KK: By the way…
HH: It’s absolutely essential.
KK: It is. This whole issue, I think, is the biggest unified, bipartisan issue of our time. You know, when you go out on Capitol Hill, on this issue, you cannot tell the difference between Democrats and Republicans, because everybody knows that this is the biggest existential threat that the United States faces. And you know, 5G is just the beginning. You know, the main battlefront is technology. And so the clean network also in addition to 5G is clean cloud and data centers, clean cable underwater cable, clean apps. And it can be expanded. And we’ve already started in terms of things like clean infrastructure and clean financing, clean minerals, clean energy, clean supply chains with clean labor practices. So this is a formula that works, and you know, when we combine the strength with our allies in an alliance of democracies, and it’s based on democratic values, the power is undeniable.
HH: At the intersection of need and expertise, this is always opportunity. I think the clean network is the best branding that has come out of the past four years, because everyone gets it. And the idea, the appeal of a clean network, of a Good Housekeeping seal of approval, now that’s an old term that people under 40 won’t understand, but it stood for that which had been reviewed by experts and had found to be reliable. That’s what the clean network symbol, seal of approval is. How do people know if they’re dealing with a clean network participant?
KK: Well, first of all, by matter of exclusion, because the ones that aren’t clean are the ones that come from China, because the Chinese Communist Party has the national intelligence act that requires any Chinese company, state owned or otherwise, or any citizen to turn over any information, proprietary technology, intellectual property, or data upon request of the Chinese Communist Party, or you suffer the consequence. So you know, if you look at this, at the end of the day, this is not a technical decision deciding on clean technology. It all boils down to trust. Who do you trust? And do you trust a country that is an authoritarian state that has a law like that, and has stolen intellectual property, done all kinds of things. So…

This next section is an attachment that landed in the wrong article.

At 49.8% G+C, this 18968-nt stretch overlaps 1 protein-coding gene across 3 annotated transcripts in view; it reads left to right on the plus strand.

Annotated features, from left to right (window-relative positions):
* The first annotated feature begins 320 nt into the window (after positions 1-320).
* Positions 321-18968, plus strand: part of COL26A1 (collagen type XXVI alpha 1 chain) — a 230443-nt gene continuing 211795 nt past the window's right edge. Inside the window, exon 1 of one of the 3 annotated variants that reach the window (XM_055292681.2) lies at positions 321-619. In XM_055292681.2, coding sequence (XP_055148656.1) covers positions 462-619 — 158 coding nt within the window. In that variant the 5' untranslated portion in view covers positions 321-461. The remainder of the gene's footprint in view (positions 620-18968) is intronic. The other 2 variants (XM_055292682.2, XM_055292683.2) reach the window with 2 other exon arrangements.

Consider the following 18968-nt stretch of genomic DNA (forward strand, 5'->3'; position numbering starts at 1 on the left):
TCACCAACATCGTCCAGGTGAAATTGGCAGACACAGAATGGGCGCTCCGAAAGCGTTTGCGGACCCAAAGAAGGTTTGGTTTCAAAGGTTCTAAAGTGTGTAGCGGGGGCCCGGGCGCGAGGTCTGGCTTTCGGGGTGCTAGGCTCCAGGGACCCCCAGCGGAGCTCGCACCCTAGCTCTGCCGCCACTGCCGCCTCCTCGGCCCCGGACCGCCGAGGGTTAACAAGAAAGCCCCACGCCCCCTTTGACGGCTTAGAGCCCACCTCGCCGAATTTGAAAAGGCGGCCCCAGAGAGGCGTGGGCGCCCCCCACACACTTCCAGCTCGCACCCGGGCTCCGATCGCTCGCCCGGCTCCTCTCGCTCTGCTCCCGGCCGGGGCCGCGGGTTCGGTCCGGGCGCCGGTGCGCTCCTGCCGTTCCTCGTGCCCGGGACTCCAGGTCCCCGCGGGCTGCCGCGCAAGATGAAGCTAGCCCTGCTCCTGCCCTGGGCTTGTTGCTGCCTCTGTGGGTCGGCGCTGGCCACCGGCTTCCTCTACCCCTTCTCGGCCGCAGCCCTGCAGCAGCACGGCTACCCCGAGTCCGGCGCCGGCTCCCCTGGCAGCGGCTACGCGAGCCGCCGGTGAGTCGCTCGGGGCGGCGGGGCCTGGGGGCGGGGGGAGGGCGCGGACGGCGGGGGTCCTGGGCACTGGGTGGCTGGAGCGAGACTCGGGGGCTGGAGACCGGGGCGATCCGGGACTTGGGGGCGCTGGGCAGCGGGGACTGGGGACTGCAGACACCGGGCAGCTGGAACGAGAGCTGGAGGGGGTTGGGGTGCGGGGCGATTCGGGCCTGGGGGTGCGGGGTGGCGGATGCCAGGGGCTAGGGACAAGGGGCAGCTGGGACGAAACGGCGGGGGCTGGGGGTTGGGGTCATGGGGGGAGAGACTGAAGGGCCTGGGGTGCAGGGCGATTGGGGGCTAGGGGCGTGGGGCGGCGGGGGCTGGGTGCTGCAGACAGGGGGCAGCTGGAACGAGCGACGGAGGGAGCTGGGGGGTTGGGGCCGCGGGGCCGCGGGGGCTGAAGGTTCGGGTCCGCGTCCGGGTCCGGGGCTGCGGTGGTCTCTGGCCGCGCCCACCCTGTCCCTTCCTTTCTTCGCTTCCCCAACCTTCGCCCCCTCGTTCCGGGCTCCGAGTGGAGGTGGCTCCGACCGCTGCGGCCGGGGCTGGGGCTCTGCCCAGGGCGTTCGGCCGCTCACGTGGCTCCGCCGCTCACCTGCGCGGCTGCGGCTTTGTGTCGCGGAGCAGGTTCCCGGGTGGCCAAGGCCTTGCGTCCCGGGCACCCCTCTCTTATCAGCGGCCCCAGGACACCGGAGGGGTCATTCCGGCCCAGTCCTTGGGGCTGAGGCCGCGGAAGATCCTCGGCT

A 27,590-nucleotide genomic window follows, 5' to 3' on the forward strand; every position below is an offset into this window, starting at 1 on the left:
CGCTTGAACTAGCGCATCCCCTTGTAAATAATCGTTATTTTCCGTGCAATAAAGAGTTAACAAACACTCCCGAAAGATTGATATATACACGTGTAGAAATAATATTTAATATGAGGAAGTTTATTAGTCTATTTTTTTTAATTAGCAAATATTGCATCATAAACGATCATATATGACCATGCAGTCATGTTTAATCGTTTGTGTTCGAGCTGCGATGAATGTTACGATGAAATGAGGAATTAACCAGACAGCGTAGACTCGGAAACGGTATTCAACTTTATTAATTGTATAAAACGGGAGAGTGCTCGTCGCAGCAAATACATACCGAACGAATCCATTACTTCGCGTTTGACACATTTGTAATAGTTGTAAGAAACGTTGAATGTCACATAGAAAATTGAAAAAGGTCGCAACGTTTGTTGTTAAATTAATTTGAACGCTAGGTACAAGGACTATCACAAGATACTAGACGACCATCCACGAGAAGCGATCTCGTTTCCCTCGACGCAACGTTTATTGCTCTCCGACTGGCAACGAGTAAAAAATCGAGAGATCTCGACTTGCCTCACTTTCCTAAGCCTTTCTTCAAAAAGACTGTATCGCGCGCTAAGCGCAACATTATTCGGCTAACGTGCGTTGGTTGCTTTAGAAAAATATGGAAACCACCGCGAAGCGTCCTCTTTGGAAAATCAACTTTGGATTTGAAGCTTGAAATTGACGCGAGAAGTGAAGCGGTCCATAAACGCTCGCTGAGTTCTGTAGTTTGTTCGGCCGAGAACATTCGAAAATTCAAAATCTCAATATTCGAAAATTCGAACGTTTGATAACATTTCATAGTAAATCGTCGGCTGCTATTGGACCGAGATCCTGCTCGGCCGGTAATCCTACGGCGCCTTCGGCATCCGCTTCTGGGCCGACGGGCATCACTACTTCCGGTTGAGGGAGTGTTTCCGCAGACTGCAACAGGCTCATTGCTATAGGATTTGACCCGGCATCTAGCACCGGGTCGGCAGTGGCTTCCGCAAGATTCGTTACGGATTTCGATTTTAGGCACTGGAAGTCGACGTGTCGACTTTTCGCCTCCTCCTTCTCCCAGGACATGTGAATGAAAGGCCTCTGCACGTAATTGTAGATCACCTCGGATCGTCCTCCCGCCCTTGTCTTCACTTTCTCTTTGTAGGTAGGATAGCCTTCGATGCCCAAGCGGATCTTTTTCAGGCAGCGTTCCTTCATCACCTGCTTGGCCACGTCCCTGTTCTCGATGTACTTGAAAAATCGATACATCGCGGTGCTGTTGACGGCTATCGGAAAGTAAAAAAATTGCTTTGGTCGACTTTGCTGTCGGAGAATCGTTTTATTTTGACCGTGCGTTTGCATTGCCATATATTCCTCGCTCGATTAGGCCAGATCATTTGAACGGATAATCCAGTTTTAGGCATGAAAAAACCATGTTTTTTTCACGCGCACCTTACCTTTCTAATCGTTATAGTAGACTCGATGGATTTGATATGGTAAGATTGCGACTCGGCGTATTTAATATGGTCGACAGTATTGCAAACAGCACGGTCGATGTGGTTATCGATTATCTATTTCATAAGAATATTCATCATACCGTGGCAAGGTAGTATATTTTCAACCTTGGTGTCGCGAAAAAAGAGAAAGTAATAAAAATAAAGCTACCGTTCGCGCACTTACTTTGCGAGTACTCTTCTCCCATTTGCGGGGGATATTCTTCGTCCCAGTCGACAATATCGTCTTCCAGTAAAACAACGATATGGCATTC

HH: I am talking with Undersecretary Keith Krach. You can follow him on Twitter, @KeithJKrach. He’s a high tech executive. He founded DocuSign. He actually knows what he’s doing. He’s the ambassador of Silicon Valley to Washington, D.C., and he’s accepted by everyone as an honest and fair broker on these matters. Mr. Secretary, the Fang-FANG scandal broke this week. Do people who are concerned about infiltration of their companies, their networks, their friends, can they rely on the clean network as a quick shortcut to reliability of provider?
KK: By the way, you know, they can, because you know, this is a critical thing. Data privacy and security is the issue of our time. And you know, this is something that is, it is also a big thing. It not only takes an all of government effort, but it takes the private sector, it takes our international partners. So Hugh, this is key.
HH: Okay, last question, Mr. Secretary. You have lots of friends in Silicon Valley, lots of friends throughout California. You’re the Golden State’s guy in Washington right now. Do they get it? Do the tech sector get the need to stay from companies that are not in the clean network?
KK: You know, they do. One of the things that I did, Hugh, at the beginning of the year is I took Secretary Pompeo out to the Silicon Valley. I hosted him out there for four days. The first night, we kicked it off with a dinner in my home with 36 of the top CEO’s. You’d recognize all these guys. And we had, I had them go around the table and tell their Communist Party war stories, and I mean, it was horrific. And at the end of the night, you know, I said look, guys, we always say out here that corporate responsibility is social responsibility. It’s also national security, too, because not only is the Chinese Communist Party a real and urgent threat to democracy, but it’s a real and urgent threat to your companies, because they don’t want to just compete. They want to put you out of business. And that resonated, Hugh.
HH: Great message. Undersecretary Keith Krach, thank you for joining me this morning. Follow him on Twitter, @KeithJKrach.
End of interview.